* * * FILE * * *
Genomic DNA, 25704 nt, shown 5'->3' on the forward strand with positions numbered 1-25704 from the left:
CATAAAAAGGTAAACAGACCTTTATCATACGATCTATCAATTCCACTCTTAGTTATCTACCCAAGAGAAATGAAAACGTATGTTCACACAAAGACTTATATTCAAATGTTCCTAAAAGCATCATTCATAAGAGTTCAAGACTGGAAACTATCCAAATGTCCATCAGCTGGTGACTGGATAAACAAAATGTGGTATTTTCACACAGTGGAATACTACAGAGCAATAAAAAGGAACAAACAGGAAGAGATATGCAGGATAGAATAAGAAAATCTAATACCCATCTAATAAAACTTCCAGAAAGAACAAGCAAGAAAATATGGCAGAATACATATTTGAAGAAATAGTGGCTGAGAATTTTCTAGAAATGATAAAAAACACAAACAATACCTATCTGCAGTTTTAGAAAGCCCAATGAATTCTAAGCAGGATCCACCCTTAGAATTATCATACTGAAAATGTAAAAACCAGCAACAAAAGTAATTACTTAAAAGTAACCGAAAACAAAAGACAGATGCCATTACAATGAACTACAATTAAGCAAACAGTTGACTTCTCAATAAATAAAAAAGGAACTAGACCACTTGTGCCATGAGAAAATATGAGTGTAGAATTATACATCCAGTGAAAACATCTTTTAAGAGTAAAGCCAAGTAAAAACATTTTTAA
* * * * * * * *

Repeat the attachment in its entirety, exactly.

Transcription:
Genomic DNA, 25704 nt, shown 5'->3' on the forward strand with positions numbered 1-25704 from the left:
CATAAAAAGGTAAACAGACCTTTATCATACGATCTATCAATTCCACTCTTAGTTATCTACCCAAGAGAAATGAAAACGTATGTTCACACAAAGACTTATATTCAAATGTTCCTAAAAGCATCATTCATAAGAGTTCAAGACTGGAAACTATCCAAATGTCCATCAGCTGGTGACTGGATAAACAAAATGTGGTATTTTCACACAGTGGAATACTACAGAGCAATAAAAAGGAACAAACAGGAAGAGATATGCAGGATAGAATAAGAAAATCTAATACCCATCTAATAAAACTTCCAGAAAGAACAAGCAAGAAAATATGGCAGAATACATATTTGAAGAAATAGTGGCTGAGAATTTTCTAGAAATGATAAAAAACACAAACAATACCTATCTGCAGTTTTAGAAAGCCCAATGAATTCTAAGCAGGATCCACCCTTAGAATTATCATACTGAAAATGTAAAAACCAGCAACAAAAGTAATTACTTAAAAGTAACCGAAAACAAAAGACAGATGCCATTACAATGAACTACAATTAAGCAAACAGTTGACTTCTCAATAAATAAAAAAGGAACTAGACCACTTGTGCCATGAGAAAATATGAGTGTAGAATTATACATCCAGTGAAAACATCTTTTAAGAGTAAAGCCAAGTAAAAACATTTTTAA